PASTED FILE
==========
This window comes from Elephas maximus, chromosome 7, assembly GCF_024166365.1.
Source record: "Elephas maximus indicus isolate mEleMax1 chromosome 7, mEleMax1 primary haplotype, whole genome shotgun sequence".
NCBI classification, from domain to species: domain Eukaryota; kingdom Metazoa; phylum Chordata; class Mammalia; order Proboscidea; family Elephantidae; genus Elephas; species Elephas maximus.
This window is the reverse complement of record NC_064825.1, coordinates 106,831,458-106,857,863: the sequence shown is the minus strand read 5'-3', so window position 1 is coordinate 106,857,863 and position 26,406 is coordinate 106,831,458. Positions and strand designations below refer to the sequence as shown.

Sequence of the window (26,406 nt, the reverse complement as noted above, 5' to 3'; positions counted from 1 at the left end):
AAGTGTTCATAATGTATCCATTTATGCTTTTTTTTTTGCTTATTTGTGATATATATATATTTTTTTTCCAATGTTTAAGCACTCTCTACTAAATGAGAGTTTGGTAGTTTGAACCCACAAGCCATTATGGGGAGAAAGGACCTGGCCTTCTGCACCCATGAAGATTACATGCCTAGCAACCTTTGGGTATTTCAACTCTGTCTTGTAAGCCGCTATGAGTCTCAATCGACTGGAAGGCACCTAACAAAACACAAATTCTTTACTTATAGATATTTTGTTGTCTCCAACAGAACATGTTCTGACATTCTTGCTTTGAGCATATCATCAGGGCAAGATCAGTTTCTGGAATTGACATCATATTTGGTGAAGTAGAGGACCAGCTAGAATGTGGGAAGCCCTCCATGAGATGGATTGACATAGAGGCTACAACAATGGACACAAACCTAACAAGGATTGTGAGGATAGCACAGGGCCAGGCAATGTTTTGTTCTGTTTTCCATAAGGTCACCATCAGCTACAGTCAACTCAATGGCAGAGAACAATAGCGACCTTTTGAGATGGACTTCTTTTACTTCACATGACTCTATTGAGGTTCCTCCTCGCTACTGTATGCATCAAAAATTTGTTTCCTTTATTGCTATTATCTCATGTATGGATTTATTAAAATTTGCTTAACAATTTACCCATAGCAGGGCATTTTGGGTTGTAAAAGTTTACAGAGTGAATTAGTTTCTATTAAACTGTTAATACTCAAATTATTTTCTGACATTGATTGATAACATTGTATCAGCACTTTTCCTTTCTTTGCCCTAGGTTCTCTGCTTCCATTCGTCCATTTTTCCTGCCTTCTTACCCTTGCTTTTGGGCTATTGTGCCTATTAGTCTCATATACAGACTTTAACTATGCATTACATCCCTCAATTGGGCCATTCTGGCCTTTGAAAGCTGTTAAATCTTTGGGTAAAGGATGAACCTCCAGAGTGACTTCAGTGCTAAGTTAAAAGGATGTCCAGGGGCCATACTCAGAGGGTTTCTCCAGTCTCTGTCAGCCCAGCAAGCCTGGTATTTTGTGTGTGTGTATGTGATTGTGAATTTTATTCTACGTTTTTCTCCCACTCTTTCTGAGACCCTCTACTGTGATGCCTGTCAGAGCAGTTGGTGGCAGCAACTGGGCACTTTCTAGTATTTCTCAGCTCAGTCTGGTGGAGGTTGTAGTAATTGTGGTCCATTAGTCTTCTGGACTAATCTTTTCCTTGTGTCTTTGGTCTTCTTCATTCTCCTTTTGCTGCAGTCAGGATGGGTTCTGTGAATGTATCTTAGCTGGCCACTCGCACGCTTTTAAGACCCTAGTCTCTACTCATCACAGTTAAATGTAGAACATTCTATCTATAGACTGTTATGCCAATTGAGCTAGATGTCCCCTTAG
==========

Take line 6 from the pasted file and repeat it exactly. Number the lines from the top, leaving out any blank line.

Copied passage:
AAGTGTTCATAATGTATCCATTTATGCTTTTTTTTTTGCTTATTTGTGATATATATATATTTTTTTTCCAATGTTTAAGCACTCTCTACTAAATGAGAGTTTGGTAGTTTGAACCCACAAGCCATTATGGGGAGAAAGGACCTGGCCTTCTGCACCCATGAAGATTACATGCCTAGCAACCTTTGGGTATTTCAACTCTGTCTTGTAAGCCGCTATGAGTCTCAATCGACTGGAAGGCACCTAACAAAACACAAATTCTTTACTTATAGATATTTTGTTGTCTCCAACAGAACATGTTCTGACATTCTTGCTTTGAGCATATCATCAGGGCAAGATCAGTTTCTGGAATTGACATCATATTTGGTGAAGTAGAGGACCAGCTAGAATGTGGGAAGCCCTCCATGAGATGGATTGACATAGAGGCTACAACAATGGACACAAACCTAACAAGGATTGTGAGGATAGCACAGGGCCAGGCAATGTTTTGTTCTGTTTTCCATAAGGTCACCATCAGCTACAGTCAACTCAATGGCAGAGAACAATAGCGACCTTTTGAGATGGACTTCTTTTACTTCACATGACTCTATTGAGGTTCCTCCTCGCTACTGTATGCATCAAAAATTTGTTTCCTTTATTGCTATTATCTCATGTATGGATTTATTAAAATTTGCTTAACAATTTACCCATAGCAGGGCATTTTGGGTTGTAAAAGTTTACAGAGTGAATTAGTTTCTATTAAACTGTTAATACTCAAATTATTTTCTGACATTGATTGATAACATTGTATCAGCACTTTTCCTTTCTTTGCCCTAGGTTCTCTGCTTCCATTCGTCCATTTTTCCTGCCTTCTTACCCTTGCTTTTGGGCTATTGTGCCTATTAGTCTCATATACAGACTTTAACTATGCATTACATCCCTCAATTGGGCCATTCTGGCCTTTGAAAGCTGTTAAATCTTTGGGTAAAGGATGAACCTCCAGAGTGACTTCAGTGCTAAGTTAAAAGGATGTCCAGGGGCCATACTCAGAGGGTTTCTCCAGTCTCTGTCAGCCCAGCAAGCCTGGTATTTTGTGTGTGTGTATGTGATTGTGAATTTTATTCTACGTTTTTCTCCCACTCTTTCTGAGACCCTCTACTGTGATGCCTGTCAGAGCAGTTGGTGGCAGCAACTGGGCACTTTCTAGTATTTCTCAGCTCAGTCTGGTGGAGGTTGTAGTAATTGTGGTCCATTAGTCTTCTGGACTAATCTTTTCCTTGTGTCTTTGGTCTTCTTCATTCTCCTTTTGCTGCAGTCAGGATGGGTTCTGTGAATGTATCTTAGCTGGCCACTCGCACGCTTTTAAGACCCTAGTCTCTACTCATCACAGTTAAATGTAGAACATTCTATCTATAGACTGTTATGCCAATTGAGCTAGATGTCCCCTTAG